Having worked at Auburn for the past 13 years as an Environmental Health and Safety Specialist, Michael Freeman plays a huge role in keeping Auburn safe and beautiful. Michael and the rest of the Risk Management and Safety Department are also one of the biggest proponents of sustainability on campus.
Getting Involved with the Peers Network
Michael wanted to become a Peers Ambassador because of how closely the program aligns with his actual work. At RMS, Michael aids in everything from chemical spill response to overall waste management. He also helps faculty and staff align with environmental compliance policies and encourages them to adopt sustainable practices. Because he does this type of work every day, Michael thought he would be able to provide valuable insight to the other Peers Ambassadors. He also appreciated the opportunity to collaborate with like-minded staff and learn ways they have been incorporating sustainability into their areas on campus.
Out of everything Michael has done with the Peers Network, his favorite aspect has been getting to know others who are trying to make the world a more sustainable place. While Michael has enjoyed many of the Peers gatherings, the Interface Carpet tour sticks out in his mind. He says it was inspiring to see a commercial company founded in sustainability. Whether he is interacting with the other Peers Ambassadors or the hosts of the monthly Peers gatherings, Michael says he always comes away feeling like he has learned something worthwhile.
After going through the Peers training, Michael has seen the seemingly infinite number of obstacles facing sustainability. However, he has also realized that Auburn is a step ahead of many other universities and excels in keeping sustainability in mind with their new developments. Michael has also learned that it is easy to think of sustainability as just protecting the environment, but in reality, it encompasses much more than that. In addition to the environment, the sustainability compass includes the economy, society, and personal wellbeing. Michael says this realization shifts the way he approaches issues in sustainability.
Working Toward Change
At RMS, Michael has already implemented several significant sustainable practices. The RMS department prioritizes waste minimization and reusable mindsets. Often, they also go above and beyond what is expected of them. For instance, Michael and the rest of RMS take it upon themselves to recycle batteries that could technically be thrown away like any other trash.
However, Michael knows the harm batteries pose to the environment when left to degrade in landfills, so he exceeds expectations by sending them across the country to be recycled.
This is also a way Auburn is a step ahead of other universities when it comes to sustainability. As of now, Auburn actually has to pay for these batteries to be recycled. It is people like Michael and institutions like Auburn that are making real strides for sustainability.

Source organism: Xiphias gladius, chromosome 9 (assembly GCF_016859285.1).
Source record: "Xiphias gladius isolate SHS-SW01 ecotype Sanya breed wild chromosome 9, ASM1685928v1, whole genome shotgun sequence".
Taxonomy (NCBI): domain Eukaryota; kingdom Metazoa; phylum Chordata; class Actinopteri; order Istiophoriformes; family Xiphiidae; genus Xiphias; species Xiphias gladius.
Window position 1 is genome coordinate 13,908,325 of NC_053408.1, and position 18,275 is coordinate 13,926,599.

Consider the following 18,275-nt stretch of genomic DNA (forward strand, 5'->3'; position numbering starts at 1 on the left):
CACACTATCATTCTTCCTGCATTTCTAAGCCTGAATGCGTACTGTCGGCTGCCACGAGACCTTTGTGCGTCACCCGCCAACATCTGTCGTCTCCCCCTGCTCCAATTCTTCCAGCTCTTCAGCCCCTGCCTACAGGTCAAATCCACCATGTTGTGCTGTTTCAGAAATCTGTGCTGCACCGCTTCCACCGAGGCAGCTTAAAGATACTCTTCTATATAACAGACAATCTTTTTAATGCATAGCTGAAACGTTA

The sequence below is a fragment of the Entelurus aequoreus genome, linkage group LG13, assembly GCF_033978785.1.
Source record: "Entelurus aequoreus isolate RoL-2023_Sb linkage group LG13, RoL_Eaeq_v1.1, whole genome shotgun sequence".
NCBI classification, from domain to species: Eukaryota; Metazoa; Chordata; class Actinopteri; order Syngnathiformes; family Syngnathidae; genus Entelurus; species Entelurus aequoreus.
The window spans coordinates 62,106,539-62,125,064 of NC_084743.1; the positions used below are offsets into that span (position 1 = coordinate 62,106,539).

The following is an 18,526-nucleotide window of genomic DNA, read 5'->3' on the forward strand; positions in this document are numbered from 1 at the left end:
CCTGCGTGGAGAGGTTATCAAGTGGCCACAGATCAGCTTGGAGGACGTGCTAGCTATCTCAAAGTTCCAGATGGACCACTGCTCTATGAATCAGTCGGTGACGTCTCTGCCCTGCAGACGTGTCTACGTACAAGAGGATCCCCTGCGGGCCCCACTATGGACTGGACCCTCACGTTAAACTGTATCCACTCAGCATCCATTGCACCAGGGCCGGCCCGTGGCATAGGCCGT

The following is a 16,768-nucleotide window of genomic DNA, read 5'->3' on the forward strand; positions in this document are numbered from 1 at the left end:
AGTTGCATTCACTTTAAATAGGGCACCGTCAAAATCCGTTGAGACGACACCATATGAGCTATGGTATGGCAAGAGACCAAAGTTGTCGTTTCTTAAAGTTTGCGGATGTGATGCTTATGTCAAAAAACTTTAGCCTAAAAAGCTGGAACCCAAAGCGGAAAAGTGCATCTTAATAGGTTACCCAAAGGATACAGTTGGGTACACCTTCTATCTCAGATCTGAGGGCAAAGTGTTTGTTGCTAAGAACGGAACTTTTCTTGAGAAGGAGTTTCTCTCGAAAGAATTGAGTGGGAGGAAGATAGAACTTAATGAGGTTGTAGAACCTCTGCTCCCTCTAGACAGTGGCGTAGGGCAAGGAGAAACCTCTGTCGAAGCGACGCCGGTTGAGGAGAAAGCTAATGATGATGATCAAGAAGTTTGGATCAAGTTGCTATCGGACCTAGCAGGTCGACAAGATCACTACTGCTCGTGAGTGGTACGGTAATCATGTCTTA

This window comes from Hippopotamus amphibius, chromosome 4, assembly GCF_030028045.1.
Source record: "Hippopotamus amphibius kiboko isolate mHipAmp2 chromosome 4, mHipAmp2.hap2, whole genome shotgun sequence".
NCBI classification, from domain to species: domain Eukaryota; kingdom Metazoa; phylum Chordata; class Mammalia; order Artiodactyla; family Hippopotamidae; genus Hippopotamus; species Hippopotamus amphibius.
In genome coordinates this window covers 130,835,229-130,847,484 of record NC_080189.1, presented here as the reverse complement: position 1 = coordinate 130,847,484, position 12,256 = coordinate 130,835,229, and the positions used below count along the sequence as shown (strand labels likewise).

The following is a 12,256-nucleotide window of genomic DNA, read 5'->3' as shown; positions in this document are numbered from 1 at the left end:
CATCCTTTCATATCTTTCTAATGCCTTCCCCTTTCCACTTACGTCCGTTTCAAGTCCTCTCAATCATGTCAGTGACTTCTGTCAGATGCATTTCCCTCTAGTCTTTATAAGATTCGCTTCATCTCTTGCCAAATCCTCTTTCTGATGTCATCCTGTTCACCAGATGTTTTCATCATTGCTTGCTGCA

In addition to what he is already doing, Michael has plans for further sustainability improvements. He plans to expand the Battery Recycling Program, a project the Office of Sustainability has taken under its wing as well. Currently, Michael and the Office of Sustainability have battery recycling bins in 24 different locations around campus. Every couple of weeks these batteries are collected, processed, and sorted. After just the first collection, 114 lbs of batteries were sent off for recycling!
Sustainability Challenges and Inspiring Initiatives
Out of all of the amazing sustainability initiatives Auburn has and is currently undertaking, the massive amount of construction around campus inspires Michael the most. Today, there is a major push to reduce the environmental impact of our buildings, both before, during, and after their construction. Out of this push, the U.S. Green Building Council has developed a rating system called LEED (Leadership in Energy and Environmental Design). This system’s goal is to assess and encourage green building. Auburn has committed to only constructing buildings that are LEED Silver or higher. Michael believes this commitment to sustainable buildings is a great step considering Auburn is in the midst of their biggest expansion in history. However, he also says that there is always more to be done. Sustainability is a global issue and therefore operates on a global timeline.
Michael believes the greatest challenge to sustainability is not a matter of logistics or economics, but instead a matter of mentality. In a perfect world, he says sustainability would not have been transformed from a fundamental human problem to a polarizing issue in politics. Michael thinks real change will happen as more and more people become open to sustainability and learn what it is actually all about. In general, when people think of sustainability, the first thing that comes to mind is recycling. While recycling is an important aspect of sustainability, concepts like economic viability and social equality are just as important. In the end, Michael thinks people tend to value the same things. We all want clean water and air. We all want a fair shot at our goals. We all want to feel included. If sustainability shifts away from its political stigma, perhaps people will grasp the global unification potential of sustainability. Creating a sustainable world will be an accumulation of seemingly insignificant changes and people like Michael Freeman are helping us to get there.
Post Contributed by Taylor Kraabel, Office of Sustainability Intern